“Levels of corruption and the ineffective police services have led to the country being threatened with being grey listed by the international community which would affect our ability to raise much needed funding on capital markets. However changes to the FICA Act to outlaw money laundering came into force in November last year (2022) and this move coupled with successes made by the NPA in prosecuting some serial offenders gives hope that such a moniker will not be attached to South Africa.

The energy crisis

“The appointment of a new board at Eskom gives some hope of a turnaround in this troubled SOE. But as with all SOEs, its turnaround (if such should come about) will be hamstrung by the ruling party’s guiding ideology and demands. Drastic action in the restructuring of Eskom will undoubtedly bring casualties which will upset the unions, but if the fundamentals cannot be addressed then the future of this parastatal is bleak. Saddled with servicing a debt of more R400bn, municipalities not paying for power, an aging fleet of unreliable coal fired power stations, continual breakdowns and loadshedding plus the need for new generating capacity, all while minimising damaging environmental emissions – phew! A major undertaking awaits. 

“Faced with continued uncertainty, municipalities and business owners have already started becoming self-reliant in providing essential electricity for their enterprises. This trend will continue and will see more purveyors of renewable energy emerge and establish a vibrant sector. This in itself puts another nail in Eskom’s coffin as the utility won’t be receiving revenue from self-supporting businesses and less from major metros such as Cape Town.

“There is a glimmer of hope however in the discoveries of huge quantities of onshore natural gas in Mpumalanga and the Free State, and offshore off the West Coast and Mossel Bay. A commitment by Government to gas to power generation would spur the commercialisation of these resources, and provide a reliable and stable electricity supply within two or three years, which coupled with wind and solar renewables could finally address the energy crisis.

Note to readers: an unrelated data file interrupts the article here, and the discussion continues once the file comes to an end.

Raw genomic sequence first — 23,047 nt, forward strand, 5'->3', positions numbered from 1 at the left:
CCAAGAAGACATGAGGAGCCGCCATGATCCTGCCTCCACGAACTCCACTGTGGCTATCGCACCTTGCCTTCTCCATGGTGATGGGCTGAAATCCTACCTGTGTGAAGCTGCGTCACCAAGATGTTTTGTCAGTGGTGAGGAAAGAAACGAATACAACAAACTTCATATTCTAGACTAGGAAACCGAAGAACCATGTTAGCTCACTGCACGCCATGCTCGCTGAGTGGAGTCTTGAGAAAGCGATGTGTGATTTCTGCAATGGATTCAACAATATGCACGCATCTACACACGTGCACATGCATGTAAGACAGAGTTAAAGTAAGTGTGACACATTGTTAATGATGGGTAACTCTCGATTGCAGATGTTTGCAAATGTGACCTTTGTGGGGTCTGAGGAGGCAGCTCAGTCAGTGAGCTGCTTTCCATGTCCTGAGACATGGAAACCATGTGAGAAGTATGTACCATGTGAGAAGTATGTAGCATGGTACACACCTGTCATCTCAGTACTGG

Export diversification

“From a global perspective South Africa has long relied on China and Europe as major destinations for its exports of mining minerals and agricultural products. But these markets are changing and could pose a threat to our future exports. The days of China’s amazing growth have dwindled due to its draconian COVID restrictions which are now causing unheard of civil unrest, as well as contractions of its economy. Europe is dealing with its own share of problems caused by Putin’s war in Ukraine and dissention amongst members of the EU.

“So South Africa needs to diversify its markets and find new outlets for its fine wines, delicious citrus and its exports of iron ore and manganese amongst other strategic minerals.

“All in all a dynamic environment for the foreseeable future but with adversity comes opportunity and taking on these challenges is part of South Africa’s DNA, especially if businesses, communities, and civil society organisations can work together”.

Article originally appeared here.